Project Profile

Culturally situated immersive virtual learning and engineering design to build STEM capacity in Dine communities


The goal of this project is to develop and test hybrid immersive learning environments to engage Diné (Navajo) middle school students in place-based virtual scientific investigations, hands-on physical experiments, and engineering design projects. The curriculum units will support technology-infused science learning on the past, present, and future of (1) energy in the Navajo Nation (specifically the transition from coal to other energy sources); and (2) water (both shortage and quality issues). The curriculum will build on the rich history of Diné traditional ecological knowledge and practices. The immersive virtual environment will support scientific investigation through situated, place-based investigation, with connections to cultural and historical context, and visualizations not accessible in real-world environments. The physical engineering design activity will involve engineering design projects to design solutions to meet community needs. This project is a partnership between Arizona State University Polytechnic School, Harvard Graduate School of Education, the Ke?yah Advanced Rural Manufacturing Alliance (KARMA), the Department of Diné Education, and a cohort of middle schools across the entire Navajo Nation. This approach has the potential to inspire the next generation of Diné engineers and scientists to use their knowledge to strengthen their communities. This project will directly impact 1800+ middle school students and 60+ teachers across 15+ schools across all five agencies of the Navajo Nation. This project is funded by the Innovative Technology Experiences for Students and Teachers (ITEST) program, which supports projects that build understandings of practices, program elements, contexts and processes contributing to increasing students' knowledge and interest in science, technology, engineering, and mathematics (STEM) and information and communication technology (ICT) careers.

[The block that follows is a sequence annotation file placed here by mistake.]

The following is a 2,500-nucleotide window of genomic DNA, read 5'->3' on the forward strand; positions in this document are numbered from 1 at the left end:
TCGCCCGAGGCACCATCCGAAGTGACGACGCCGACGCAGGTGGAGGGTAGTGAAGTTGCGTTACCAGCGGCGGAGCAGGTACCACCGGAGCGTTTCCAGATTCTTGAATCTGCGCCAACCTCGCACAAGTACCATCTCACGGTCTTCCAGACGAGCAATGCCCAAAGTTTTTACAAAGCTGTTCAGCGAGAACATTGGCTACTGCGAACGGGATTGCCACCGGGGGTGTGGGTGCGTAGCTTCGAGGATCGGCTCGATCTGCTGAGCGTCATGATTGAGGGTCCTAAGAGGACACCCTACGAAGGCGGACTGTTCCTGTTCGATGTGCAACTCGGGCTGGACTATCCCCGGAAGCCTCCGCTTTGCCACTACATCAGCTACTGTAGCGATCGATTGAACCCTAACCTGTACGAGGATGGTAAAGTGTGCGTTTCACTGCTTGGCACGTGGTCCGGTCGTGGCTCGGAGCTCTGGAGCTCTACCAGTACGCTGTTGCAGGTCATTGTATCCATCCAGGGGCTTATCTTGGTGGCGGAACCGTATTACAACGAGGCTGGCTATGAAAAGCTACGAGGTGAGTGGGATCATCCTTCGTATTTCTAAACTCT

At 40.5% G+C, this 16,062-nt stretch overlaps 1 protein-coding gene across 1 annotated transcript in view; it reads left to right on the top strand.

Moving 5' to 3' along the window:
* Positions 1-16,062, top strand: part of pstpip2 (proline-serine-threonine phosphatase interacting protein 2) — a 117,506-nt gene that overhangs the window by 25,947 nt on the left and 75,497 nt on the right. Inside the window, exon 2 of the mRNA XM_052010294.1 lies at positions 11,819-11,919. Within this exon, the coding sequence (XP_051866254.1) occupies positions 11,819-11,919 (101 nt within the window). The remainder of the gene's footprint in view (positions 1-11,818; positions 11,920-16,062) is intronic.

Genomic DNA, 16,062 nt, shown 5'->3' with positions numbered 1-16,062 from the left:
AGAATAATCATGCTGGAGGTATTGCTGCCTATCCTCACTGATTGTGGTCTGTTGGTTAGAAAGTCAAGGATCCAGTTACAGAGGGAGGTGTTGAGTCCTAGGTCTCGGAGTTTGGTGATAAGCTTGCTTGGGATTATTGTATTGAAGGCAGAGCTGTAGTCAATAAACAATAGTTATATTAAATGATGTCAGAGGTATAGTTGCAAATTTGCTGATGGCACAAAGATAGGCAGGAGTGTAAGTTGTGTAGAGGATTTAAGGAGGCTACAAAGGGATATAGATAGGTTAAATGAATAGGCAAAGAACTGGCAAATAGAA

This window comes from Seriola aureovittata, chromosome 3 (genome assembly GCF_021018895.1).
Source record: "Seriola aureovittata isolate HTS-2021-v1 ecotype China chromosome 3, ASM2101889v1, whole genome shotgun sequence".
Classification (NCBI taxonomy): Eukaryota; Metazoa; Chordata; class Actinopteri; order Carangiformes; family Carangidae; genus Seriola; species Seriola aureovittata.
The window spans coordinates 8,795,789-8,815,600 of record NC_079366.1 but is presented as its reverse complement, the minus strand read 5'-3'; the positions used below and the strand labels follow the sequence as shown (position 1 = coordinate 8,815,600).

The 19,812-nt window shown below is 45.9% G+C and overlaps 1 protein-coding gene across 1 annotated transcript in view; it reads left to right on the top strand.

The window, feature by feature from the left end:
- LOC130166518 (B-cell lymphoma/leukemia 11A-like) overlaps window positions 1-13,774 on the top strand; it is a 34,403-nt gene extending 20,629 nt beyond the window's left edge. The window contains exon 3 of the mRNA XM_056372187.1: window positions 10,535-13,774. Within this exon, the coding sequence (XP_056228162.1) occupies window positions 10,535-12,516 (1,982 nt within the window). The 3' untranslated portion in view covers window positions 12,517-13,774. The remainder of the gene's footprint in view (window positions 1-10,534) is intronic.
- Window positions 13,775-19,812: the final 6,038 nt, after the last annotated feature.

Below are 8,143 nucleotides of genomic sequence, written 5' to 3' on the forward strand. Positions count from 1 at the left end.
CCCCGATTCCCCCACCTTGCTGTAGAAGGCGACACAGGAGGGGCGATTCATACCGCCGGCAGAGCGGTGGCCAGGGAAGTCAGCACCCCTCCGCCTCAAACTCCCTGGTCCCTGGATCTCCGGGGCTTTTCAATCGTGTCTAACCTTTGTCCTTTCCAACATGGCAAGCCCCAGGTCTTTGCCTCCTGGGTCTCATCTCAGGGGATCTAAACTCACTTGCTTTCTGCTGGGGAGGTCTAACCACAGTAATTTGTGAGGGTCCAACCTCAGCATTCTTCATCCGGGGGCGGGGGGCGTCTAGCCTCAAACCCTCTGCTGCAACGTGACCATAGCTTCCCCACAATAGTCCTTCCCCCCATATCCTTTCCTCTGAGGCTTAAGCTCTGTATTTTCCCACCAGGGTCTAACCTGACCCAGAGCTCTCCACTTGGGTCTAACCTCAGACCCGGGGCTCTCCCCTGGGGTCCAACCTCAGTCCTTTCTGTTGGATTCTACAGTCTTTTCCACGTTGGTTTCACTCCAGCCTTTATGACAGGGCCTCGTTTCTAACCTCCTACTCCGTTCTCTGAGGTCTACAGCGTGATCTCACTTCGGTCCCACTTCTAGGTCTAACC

The project will develop and test two hybrid culturally-situated immersive learning environments for schools in the Navajo Nation centered around the energy and water futures. A Community Participatory Design-Based Research approach will be used to collaborate with Diné community members (including elders, leaders, teachers, and engineers) to co-design and revise the curriculum. This study will advance knowledge of blending virtual 3-D immersive learning environments with hands-on project-based learning in culturally-situated contexts to support students in designing energy and water futures. It will also generate new knowledge of how Diné knowledge can be used in engineering design and intersect with STEM and continue evolving community participatory approaches to research. The study will use mixed-method approaches to study student and teacher experiences with and impacts of the curriculum, through research questions on (1) teachers? and students? experiences with the hybrid learning environment, (2) how students use their cultural capital, and how students perceive Diné cultural knowledge, skills, and attitudes intersecting with STEM, and (3) the pre-post impacts of the experiences on student learning and affective measures. The project will also provide professional development to teachers in the Navajo Nation to adapt and implement the curricula, using a train-the-trainer model to scale and sustain the program beyond the duration of the grant.

This award reflects NSF's statutory mission and has been deemed worthy of support through evaluation using the Foundation's intellectual merit and broader impacts review criteria.


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Co-Principal Investigator(s)


Award Number
Project Duration
2023 - 2027
Arizona State University, AZ
Project Status